It’s being reported that agents from Immigration and Customs Enforcement and the FBI have used a Stingray to track an undocumented individual who was living in Michigan. The Electronic Frontier Foundation (EFF) has described this usage of the technology as “novel,” prompting concerns that it could potentially be misused in a way that infringes upon civil liberties.
Stingray has become something of a catch-all terms for cell-site simulators, even though it started out as branding for a particular product developed by the Harris Corporation. It works by fooling phones into thinking it’s a standard cell tower, which causes the devices to share information related to the identity and location of its owner.
FBI and ICE operatives used a Stingray device to track the whereabouts of a man from El Salvador who was working at a restaurant in Michigan, according to a report from Engadget. The man had been deported twice in the past, and investigators obtained a warrant before utilizing the hardware, so there’s not much cause for complaint regarding the way this particular investigation played out. However, it does perhaps signal that the Stingray is set to become more widely used across all levels of law enforcement.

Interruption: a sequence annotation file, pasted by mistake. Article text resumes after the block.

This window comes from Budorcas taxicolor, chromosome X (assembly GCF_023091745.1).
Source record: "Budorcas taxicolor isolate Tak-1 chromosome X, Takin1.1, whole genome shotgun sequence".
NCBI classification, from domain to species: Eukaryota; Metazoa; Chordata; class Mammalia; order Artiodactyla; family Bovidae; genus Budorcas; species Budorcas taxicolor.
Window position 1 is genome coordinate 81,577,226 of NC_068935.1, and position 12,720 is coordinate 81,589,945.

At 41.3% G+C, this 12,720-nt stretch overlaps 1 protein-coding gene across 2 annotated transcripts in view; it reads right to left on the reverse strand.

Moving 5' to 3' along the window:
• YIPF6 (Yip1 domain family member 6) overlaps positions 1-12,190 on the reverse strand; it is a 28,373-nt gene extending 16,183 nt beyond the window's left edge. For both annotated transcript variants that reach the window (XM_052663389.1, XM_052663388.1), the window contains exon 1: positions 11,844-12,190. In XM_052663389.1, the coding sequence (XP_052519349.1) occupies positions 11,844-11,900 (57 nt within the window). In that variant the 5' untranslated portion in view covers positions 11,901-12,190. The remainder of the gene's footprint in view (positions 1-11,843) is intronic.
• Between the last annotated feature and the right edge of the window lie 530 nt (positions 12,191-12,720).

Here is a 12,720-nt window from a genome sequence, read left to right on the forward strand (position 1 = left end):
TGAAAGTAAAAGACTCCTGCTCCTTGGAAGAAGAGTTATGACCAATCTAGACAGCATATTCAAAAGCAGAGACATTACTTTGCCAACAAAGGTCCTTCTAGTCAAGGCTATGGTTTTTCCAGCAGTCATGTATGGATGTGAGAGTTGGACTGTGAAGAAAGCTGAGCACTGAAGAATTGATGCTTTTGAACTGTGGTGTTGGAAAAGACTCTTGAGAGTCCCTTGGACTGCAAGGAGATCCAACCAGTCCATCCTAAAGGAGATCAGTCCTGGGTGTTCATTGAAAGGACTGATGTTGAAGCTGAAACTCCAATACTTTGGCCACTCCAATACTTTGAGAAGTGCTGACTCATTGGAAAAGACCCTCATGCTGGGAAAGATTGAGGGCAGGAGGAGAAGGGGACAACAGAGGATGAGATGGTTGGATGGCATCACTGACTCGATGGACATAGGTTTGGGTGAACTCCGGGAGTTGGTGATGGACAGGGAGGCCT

Stingrays were originally designed for the military, and then used by federal investigators to track terrorists. Last year, local law enforcement began adopting the technology, a move that was criticized in a report published by the U.S. House of Representatives.
At present, there’s a gray area when it comes to situations where it’s appropriate for law enforcement to utilize a Stingray device. In February 2017, a bill known as the Cell Location Privacy Act was submitted, with the intention of setting a requirement for a probable cause warrant before the hardware could be employed. However, the bill has not been passed as of the time of writing.
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